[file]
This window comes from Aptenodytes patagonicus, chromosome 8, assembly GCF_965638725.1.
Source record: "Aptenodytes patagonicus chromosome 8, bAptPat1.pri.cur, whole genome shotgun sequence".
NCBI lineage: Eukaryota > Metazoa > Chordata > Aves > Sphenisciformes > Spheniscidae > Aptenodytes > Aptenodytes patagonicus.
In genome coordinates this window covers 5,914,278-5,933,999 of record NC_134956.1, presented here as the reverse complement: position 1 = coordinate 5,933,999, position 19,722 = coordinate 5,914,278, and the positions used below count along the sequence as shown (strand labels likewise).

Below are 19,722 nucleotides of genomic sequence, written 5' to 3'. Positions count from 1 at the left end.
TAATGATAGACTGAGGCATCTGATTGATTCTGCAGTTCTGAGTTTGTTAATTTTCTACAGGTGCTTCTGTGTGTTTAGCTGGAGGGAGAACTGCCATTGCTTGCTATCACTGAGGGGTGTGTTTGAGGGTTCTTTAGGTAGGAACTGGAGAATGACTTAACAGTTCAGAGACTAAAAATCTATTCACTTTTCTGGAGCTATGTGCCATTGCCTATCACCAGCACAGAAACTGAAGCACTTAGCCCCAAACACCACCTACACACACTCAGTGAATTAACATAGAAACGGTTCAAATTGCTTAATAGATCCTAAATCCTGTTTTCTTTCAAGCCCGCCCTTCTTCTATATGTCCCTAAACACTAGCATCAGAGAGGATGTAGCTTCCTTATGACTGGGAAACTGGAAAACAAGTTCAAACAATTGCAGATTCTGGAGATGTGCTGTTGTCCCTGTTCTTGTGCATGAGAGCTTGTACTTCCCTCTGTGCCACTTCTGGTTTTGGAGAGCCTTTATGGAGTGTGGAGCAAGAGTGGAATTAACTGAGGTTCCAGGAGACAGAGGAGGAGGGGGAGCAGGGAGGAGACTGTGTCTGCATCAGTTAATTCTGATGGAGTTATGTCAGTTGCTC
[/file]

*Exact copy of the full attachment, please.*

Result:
This window comes from Aptenodytes patagonicus, chromosome 8, assembly GCF_965638725.1.
Source record: "Aptenodytes patagonicus chromosome 8, bAptPat1.pri.cur, whole genome shotgun sequence".
NCBI lineage: Eukaryota > Metazoa > Chordata > Aves > Sphenisciformes > Spheniscidae > Aptenodytes > Aptenodytes patagonicus.
In genome coordinates this window covers 5,914,278-5,933,999 of record NC_134956.1, presented here as the reverse complement: position 1 = coordinate 5,933,999, position 19,722 = coordinate 5,914,278, and the positions used below count along the sequence as shown (strand labels likewise).

Below are 19,722 nucleotides of genomic sequence, written 5' to 3'. Positions count from 1 at the left end.
TAATGATAGACTGAGGCATCTGATTGATTCTGCAGTTCTGAGTTTGTTAATTTTCTACAGGTGCTTCTGTGTGTTTAGCTGGAGGGAGAACTGCCATTGCTTGCTATCACTGAGGGGTGTGTTTGAGGGTTCTTTAGGTAGGAACTGGAGAATGACTTAACAGTTCAGAGACTAAAAATCTATTCACTTTTCTGGAGCTATGTGCCATTGCCTATCACCAGCACAGAAACTGAAGCACTTAGCCCCAAACACCACCTACACACACTCAGTGAATTAACATAGAAACGGTTCAAATTGCTTAATAGATCCTAAATCCTGTTTTCTTTCAAGCCCGCCCTTCTTCTATATGTCCCTAAACACTAGCATCAGAGAGGATGTAGCTTCCTTATGACTGGGAAACTGGAAAACAAGTTCAAACAATTGCAGATTCTGGAGATGTGCTGTTGTCCCTGTTCTTGTGCATGAGAGCTTGTACTTCCCTCTGTGCCACTTCTGGTTTTGGAGAGCCTTTATGGAGTGTGGAGCAAGAGTGGAATTAACTGAGGTTCCAGGAGACAGAGGAGGAGGGGGAGCAGGGAGGAGACTGTGTCTGCATCAGTTAATTCTGATGGAGTTATGTCAGTTGCTC